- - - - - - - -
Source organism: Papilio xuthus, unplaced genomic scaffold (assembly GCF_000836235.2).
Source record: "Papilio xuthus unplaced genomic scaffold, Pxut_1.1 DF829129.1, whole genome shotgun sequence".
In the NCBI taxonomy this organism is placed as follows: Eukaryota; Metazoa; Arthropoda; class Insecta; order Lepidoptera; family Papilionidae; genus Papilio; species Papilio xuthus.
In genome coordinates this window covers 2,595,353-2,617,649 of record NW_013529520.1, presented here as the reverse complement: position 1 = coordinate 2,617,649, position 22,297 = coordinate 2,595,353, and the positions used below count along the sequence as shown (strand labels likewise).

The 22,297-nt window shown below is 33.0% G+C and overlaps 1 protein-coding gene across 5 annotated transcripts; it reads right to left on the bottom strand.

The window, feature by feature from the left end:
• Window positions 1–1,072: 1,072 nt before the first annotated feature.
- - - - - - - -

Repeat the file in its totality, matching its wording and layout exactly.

Source organism: Papilio xuthus, unplaced genomic scaffold (assembly GCF_000836235.2).
Source record: "Papilio xuthus unplaced genomic scaffold, Pxut_1.1 DF829129.1, whole genome shotgun sequence".
In the NCBI taxonomy this organism is placed as follows: Eukaryota; Metazoa; Arthropoda; class Insecta; order Lepidoptera; family Papilionidae; genus Papilio; species Papilio xuthus.
In genome coordinates this window covers 2,595,353-2,617,649 of record NW_013529520.1, presented here as the reverse complement: position 1 = coordinate 2,617,649, position 22,297 = coordinate 2,595,353, and the positions used below count along the sequence as shown (strand labels likewise).

The 22,297-nt window shown below is 33.0% G+C and overlaps 1 protein-coding gene across 5 annotated transcripts; it reads right to left on the bottom strand.

The window, feature by feature from the left end:
• Window positions 1–1,072: 1,072 nt before the first annotated feature.